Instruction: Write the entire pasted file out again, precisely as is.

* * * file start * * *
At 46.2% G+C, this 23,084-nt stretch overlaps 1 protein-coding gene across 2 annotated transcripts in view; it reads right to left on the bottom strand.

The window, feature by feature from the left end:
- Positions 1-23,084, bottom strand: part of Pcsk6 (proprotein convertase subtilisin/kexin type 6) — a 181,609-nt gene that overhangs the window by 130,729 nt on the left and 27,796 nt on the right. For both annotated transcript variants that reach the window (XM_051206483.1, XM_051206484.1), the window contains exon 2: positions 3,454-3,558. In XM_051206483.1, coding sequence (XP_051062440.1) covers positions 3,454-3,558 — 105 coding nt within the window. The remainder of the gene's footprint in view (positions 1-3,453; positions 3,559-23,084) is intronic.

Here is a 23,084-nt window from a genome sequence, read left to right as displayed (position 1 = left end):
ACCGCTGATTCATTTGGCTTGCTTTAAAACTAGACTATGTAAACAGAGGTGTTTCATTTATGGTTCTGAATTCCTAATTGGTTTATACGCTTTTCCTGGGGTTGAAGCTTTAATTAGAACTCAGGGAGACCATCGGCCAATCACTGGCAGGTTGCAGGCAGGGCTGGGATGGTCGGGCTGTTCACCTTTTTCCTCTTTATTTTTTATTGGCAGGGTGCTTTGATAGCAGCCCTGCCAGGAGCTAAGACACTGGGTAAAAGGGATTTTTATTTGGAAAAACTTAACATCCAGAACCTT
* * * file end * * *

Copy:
At 46.2% G+C, this 23,084-nt stretch overlaps 1 protein-coding gene across 2 annotated transcripts in view; it reads right to left on the bottom strand.

The window, feature by feature from the left end:
- Positions 1-23,084, bottom strand: part of Pcsk6 (proprotein convertase subtilisin/kexin type 6) — a 181,609-nt gene that overhangs the window by 130,729 nt on the left and 27,796 nt on the right. For both annotated transcript variants that reach the window (XM_051206483.1, XM_051206484.1), the window contains exon 2: positions 3,454-3,558. In XM_051206483.1, coding sequence (XP_051062440.1) covers positions 3,454-3,558 — 105 coding nt within the window. The remainder of the gene's footprint in view (positions 1-3,453; positions 3,559-23,084) is intronic.

Here is a 23,084-nt window from a genome sequence, read left to right as displayed (position 1 = left end):
ACCGCTGATTCATTTGGCTTGCTTTAAAACTAGACTATGTAAACAGAGGTGTTTCATTTATGGTTCTGAATTCCTAATTGGTTTATACGCTTTTCCTGGGGTTGAAGCTTTAATTAGAACTCAGGGAGACCATCGGCCAATCACTGGCAGGTTGCAGGCAGGGCTGGGATGGTCGGGCTGTTCACCTTTTTCCTCTTTATTTTTTATTGGCAGGGTGCTTTGATAGCAGCCCTGCCAGGAGCTAAGACACTGGGTAAAAGGGATTTTTATTTGGAAAAACTTAACATCCAGAACCTT